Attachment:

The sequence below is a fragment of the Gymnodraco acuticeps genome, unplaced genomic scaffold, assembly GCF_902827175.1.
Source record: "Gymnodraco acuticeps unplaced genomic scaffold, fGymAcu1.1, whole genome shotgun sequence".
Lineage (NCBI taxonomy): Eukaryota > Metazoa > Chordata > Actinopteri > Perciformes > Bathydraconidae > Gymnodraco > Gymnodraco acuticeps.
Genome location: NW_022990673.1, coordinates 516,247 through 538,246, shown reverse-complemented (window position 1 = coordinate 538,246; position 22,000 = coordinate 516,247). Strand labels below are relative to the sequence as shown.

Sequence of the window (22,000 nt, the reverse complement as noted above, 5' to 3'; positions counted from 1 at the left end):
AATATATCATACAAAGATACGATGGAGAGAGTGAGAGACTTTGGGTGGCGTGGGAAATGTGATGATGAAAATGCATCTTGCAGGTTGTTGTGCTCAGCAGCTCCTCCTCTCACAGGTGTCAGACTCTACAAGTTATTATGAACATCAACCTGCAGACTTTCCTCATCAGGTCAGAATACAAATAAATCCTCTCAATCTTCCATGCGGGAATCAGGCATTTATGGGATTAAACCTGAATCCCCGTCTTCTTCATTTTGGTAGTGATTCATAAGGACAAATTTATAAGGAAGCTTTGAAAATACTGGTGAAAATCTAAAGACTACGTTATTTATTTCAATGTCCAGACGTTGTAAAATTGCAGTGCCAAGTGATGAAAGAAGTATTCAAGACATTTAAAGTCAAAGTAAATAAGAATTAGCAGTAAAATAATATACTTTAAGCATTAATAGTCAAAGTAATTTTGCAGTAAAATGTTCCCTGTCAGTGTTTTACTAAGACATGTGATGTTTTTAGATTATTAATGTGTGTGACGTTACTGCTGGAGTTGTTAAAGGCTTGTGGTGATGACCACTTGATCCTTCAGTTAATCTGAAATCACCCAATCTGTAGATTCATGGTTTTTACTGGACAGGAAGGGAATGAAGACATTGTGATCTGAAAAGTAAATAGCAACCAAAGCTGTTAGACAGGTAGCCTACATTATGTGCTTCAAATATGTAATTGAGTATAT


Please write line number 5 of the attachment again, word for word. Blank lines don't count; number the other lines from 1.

Sequence of the window (22,000 nt, the reverse complement as noted above, 5' to 3'; positions counted from 1 at the left end):